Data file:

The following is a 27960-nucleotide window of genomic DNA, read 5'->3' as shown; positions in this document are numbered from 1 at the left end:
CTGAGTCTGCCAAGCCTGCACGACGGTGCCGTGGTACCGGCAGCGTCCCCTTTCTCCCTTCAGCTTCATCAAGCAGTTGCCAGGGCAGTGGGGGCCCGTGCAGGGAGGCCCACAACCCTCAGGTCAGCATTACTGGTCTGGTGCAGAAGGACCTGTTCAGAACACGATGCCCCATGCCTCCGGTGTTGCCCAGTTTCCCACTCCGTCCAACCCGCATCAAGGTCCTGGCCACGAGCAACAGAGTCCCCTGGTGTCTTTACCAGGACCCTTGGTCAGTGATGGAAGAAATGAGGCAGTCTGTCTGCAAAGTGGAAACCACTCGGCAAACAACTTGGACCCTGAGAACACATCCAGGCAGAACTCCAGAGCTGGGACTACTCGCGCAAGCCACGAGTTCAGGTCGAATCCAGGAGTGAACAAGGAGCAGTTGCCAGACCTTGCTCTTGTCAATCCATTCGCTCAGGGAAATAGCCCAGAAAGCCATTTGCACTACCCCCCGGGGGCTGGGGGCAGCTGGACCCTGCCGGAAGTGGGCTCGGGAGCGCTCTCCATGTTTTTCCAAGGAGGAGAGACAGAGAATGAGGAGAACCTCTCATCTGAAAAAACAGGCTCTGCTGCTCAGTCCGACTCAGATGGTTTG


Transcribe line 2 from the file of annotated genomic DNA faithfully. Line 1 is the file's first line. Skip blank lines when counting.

CTGAGTCTGCCAAGCCTGCACGACGGTGCCGTGGTACCGGCAGCGTCCCCTTTCTCCCTTCAGCTTCATCAAGCAGTTGCCAGGGCAGTGGGGGCCCGTGCAGGGAGGCCCACAACCCTCAGGTCAGCATTACTGGTCTGGTGCAGAAGGACCTGTTCAGAACACGATGCCCCATGCCTCCGGTGTTGCCCAGTTTCCCACTCCGTCCAACCCGCATCAAGGTCCTGGCCACGAGCAACAGAGTCCCCTGGTGTCTTTACCAGGACCCTTGGTCAGTGATGGAAGAAATGAGGCAGTCTGTCTGCAAAGTGGAAACCACTCGGCAAACAACTTGGACCCTGAGAACACATCCAGGCAGAACTCCAGAGCTGGGACTACTCGCGCAAGCCACGAGTTCAGGTCGAATCCAGGAGTGAACAAGGAGCAGTTGCCAGACCTTGCTCTTGTCAATCCATTCGCTCAGGGAAATAGCCCAGAAAGCCATTTGCACTACCCCCCGGGGGCTGGGGGCAGCTGGACCCTGCCGGAAGTGGGCTCGGGAGCGCTCTCCATGTTTTTCCAAGGAGGAGAGACAGAGAATGAGGAGAACCTCTCATCTGAAAAAACAGGCTCTGCTGCTCAGTCCGACTCAGATGGTTTG